The Democrats are unveiling a new budget plan in Washington this week, and expect to pass new legislation on childcare, climate change, healthcare, and immigration by September 15th.[1] The 3.5 trillion dollar budget, which goes over the current debt ceiling, is meant to prioritize issues that have long been ignored in the United States, such as what to do with deferred action recipients who cannot receive legal permanent residence in the United States, as well as repairing critical infrastructure in the country and combatting climate change.

For our purposes, and for the blog, we will be focusing on legal immigration matters and how the budget might affect immigration policy in the coming weeks. There are several sub-components of the immigration debate that will be decided on in the budget and they are worth examining more closely.


First off, the main issues that will need to be resolved, or brought to the table when it comes to U.S. immigration (disregarding asylum and refugee cases) are the following: 

1.     How to hold employers accountable for hiring undocumented workers.

2.     Whether or not DACA recipients will be eligible to apply for green cards or adjustment of statuses during the current fiscal year.

3.     Whether or not undocumented workers will be able to apply for citizenship at some point.

Possible Outcomes

It is difficult to say how these issues will fare when it comes to Democrats and Republicans. It has been fairly clear for many years now that Republicans are expressly opposed to giving undocumented immigrants any rights or any path to legal citizenship. Their reasoning stems from strong identitarian leadership that sees U.S. citizenship as a right and privilege for only native-born citizens (and immigrants who have come to the U.S. legally). They are less willing to make concessions for undocumented workers because of their base as well.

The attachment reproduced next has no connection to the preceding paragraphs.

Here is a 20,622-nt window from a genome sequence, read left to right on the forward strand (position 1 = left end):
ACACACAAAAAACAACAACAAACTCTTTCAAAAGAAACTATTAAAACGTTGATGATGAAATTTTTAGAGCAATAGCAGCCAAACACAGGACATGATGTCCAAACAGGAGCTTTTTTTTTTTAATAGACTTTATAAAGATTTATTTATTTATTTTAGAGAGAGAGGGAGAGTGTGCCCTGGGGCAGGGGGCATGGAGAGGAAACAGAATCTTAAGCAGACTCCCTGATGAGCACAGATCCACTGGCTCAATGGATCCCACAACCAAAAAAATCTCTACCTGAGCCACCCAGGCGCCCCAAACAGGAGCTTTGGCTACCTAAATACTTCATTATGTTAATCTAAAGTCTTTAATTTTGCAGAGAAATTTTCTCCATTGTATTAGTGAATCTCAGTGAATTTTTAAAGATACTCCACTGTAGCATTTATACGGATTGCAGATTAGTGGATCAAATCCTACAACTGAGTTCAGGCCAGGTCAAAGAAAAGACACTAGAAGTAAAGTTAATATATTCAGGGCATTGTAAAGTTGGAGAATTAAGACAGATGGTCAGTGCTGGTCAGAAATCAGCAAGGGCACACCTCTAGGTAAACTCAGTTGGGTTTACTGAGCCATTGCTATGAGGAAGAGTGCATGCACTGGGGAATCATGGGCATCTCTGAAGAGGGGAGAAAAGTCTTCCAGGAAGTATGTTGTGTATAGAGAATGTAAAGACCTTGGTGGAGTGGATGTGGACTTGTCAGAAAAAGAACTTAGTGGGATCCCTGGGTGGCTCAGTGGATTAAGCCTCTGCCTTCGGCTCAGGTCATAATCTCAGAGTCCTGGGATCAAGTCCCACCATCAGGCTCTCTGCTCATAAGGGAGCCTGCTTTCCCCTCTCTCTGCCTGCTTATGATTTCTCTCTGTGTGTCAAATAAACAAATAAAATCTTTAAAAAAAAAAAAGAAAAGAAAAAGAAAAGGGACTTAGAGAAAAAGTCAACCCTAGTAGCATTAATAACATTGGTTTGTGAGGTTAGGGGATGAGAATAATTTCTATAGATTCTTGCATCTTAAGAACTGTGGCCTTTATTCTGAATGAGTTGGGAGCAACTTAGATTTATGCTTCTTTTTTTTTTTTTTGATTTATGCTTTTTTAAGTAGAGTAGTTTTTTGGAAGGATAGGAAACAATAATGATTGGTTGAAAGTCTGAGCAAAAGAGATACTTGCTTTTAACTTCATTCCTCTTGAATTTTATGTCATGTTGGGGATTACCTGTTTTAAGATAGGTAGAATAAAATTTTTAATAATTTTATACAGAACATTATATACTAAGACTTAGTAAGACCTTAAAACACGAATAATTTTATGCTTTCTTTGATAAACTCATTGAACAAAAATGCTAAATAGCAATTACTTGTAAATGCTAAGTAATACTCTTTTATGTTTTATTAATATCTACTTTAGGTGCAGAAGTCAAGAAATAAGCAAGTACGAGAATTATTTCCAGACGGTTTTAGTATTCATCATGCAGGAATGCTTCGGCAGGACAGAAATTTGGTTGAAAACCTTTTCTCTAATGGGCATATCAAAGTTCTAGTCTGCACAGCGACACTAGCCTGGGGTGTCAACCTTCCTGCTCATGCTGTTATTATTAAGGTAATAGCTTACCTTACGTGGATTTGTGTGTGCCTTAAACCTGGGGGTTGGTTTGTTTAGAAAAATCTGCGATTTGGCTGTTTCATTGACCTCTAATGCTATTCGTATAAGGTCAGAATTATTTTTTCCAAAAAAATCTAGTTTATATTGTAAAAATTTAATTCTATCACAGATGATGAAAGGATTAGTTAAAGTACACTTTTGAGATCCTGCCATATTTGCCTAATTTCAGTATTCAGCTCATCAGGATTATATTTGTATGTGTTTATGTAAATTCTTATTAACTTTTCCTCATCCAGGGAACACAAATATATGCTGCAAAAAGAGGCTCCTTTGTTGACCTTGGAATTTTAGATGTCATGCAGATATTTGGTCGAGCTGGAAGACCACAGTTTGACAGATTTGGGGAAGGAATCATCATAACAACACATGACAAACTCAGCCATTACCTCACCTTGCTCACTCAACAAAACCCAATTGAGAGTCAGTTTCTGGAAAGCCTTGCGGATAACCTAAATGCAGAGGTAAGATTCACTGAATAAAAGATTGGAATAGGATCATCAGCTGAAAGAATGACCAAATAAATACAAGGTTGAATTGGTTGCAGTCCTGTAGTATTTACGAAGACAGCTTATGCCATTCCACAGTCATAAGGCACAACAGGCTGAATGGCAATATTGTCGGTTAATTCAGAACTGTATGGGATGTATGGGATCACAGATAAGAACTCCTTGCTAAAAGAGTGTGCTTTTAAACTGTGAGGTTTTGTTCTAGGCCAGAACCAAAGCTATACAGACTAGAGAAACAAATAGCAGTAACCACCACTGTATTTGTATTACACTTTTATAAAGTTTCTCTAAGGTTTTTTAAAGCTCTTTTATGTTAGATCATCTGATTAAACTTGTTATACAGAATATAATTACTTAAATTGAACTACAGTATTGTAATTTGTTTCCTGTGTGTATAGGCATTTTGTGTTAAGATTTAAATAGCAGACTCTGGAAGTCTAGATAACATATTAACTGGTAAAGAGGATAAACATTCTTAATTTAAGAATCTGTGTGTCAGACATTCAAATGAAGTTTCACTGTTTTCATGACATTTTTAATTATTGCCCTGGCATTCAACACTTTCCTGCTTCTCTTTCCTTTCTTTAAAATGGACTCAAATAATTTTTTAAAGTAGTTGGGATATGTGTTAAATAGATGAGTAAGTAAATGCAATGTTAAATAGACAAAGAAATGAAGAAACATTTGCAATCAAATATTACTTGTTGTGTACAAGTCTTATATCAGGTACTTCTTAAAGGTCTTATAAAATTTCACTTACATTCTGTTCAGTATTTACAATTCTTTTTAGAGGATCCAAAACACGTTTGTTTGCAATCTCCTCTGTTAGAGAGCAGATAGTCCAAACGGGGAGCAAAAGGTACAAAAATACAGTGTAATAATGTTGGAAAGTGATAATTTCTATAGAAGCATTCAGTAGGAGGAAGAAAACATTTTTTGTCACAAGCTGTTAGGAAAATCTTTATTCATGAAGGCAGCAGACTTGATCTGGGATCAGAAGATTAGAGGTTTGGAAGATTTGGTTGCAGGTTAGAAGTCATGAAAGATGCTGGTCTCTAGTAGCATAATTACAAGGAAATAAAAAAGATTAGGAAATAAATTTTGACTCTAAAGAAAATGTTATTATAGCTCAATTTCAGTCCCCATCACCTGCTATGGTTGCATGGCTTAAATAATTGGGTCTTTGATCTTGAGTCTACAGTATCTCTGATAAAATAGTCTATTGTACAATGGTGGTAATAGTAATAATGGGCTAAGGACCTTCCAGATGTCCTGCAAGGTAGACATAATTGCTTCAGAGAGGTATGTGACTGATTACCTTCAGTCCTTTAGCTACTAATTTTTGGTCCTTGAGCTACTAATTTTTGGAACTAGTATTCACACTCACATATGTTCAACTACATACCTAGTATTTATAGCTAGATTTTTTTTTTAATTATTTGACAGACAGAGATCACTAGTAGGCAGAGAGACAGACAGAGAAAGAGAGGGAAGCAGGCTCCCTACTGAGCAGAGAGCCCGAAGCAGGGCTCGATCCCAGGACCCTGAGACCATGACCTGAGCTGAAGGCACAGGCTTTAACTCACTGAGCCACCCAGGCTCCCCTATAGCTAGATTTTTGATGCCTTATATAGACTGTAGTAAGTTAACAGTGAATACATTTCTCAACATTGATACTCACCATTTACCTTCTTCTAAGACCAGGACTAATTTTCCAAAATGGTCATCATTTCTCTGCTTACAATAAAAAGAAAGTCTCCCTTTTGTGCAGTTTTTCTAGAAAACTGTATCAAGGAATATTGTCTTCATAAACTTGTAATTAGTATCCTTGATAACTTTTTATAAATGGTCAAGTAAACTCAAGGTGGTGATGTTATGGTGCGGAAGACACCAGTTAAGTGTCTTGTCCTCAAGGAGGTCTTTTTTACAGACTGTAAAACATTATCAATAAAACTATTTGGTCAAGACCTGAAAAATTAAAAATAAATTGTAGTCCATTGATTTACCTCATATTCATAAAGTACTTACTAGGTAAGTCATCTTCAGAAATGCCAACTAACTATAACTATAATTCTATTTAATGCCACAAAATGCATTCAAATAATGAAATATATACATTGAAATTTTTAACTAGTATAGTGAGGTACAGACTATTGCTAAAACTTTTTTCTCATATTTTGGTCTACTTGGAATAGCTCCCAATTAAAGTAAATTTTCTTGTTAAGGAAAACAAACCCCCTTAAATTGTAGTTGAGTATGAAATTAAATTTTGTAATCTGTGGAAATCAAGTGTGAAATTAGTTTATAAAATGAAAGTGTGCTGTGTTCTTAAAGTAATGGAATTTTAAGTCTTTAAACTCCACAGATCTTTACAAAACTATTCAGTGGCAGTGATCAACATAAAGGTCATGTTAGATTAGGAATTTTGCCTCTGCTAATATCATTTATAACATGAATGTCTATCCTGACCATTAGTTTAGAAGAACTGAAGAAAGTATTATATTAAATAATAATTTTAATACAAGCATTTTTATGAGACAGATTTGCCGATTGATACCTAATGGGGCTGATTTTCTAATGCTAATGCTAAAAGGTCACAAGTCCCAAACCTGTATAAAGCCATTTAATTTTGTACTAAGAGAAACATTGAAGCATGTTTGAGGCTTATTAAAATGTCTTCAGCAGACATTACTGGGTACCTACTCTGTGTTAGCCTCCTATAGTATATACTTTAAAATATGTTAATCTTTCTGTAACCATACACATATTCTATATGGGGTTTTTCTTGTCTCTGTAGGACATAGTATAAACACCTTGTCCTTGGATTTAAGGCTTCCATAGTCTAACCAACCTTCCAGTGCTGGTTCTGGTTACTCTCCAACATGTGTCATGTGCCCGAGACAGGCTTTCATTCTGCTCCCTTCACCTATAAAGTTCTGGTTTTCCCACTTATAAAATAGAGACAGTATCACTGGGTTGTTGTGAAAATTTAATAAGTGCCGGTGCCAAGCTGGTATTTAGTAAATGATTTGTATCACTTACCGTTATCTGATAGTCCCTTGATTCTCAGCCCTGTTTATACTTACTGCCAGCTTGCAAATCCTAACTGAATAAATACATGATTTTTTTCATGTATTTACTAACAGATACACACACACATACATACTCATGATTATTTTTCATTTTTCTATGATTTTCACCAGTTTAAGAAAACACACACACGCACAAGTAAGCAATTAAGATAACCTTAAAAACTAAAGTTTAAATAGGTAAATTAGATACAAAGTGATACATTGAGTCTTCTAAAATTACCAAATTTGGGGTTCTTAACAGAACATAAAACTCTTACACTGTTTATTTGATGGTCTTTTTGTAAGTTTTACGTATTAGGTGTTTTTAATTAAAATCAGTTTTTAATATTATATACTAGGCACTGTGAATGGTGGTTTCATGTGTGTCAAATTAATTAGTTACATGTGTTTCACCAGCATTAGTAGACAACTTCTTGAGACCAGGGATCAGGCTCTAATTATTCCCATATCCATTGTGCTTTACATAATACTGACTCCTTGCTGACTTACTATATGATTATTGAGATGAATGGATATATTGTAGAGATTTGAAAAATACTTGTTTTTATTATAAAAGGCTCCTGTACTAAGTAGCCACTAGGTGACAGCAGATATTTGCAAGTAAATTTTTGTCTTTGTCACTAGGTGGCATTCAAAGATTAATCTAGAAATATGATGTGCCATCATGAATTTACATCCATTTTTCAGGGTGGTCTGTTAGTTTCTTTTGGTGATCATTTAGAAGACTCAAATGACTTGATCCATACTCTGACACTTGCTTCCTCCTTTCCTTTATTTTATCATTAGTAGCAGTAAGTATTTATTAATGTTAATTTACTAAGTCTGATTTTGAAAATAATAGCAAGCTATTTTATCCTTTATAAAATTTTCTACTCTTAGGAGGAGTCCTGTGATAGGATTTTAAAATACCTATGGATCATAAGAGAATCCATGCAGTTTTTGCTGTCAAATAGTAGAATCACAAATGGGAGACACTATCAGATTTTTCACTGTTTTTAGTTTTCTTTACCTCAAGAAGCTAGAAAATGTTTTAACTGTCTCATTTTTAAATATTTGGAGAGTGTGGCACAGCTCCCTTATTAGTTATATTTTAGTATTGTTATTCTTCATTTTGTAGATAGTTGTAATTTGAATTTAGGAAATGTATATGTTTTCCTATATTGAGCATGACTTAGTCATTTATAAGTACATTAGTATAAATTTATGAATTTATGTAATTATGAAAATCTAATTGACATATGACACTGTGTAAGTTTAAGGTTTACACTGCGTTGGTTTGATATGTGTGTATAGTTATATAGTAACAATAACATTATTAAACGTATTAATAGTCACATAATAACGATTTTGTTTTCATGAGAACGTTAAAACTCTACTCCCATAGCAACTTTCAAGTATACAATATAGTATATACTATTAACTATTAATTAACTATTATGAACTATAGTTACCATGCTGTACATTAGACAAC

The Democrats of course want to make more allowances, and in terms of all three issues listed above, want to see the most benefit of the doubt given to foreign nationals.

As such, it is possible that one outcome will be that the Democrats and Republicans will agree to grant LPR status to existing DACA recipients. This does not include those who are already in the U.S. and qualify for DACA but haven’t been able to file yet. In addition, both Dems and Republicans will be likely able to agree on the fact that employers should be accountable for hiring those without working authorization, but might disagree on the severity of the punishment.

One aspect of U.S. immigration that both sides can get behind, is the tax revenue that will support different U.S. states if Dreamers are allowed to become green card holders and participate in the working economy in a more meaningful way. Some estimates say that overall U.S. states can benefit from millions of dollars earned in tax revenue from creating a path to green card status for DACA recipients. It will incentivize such holders to be able to buy property, apply for new jobs, and not take employment offers of being paid under the table.

Immigration DACA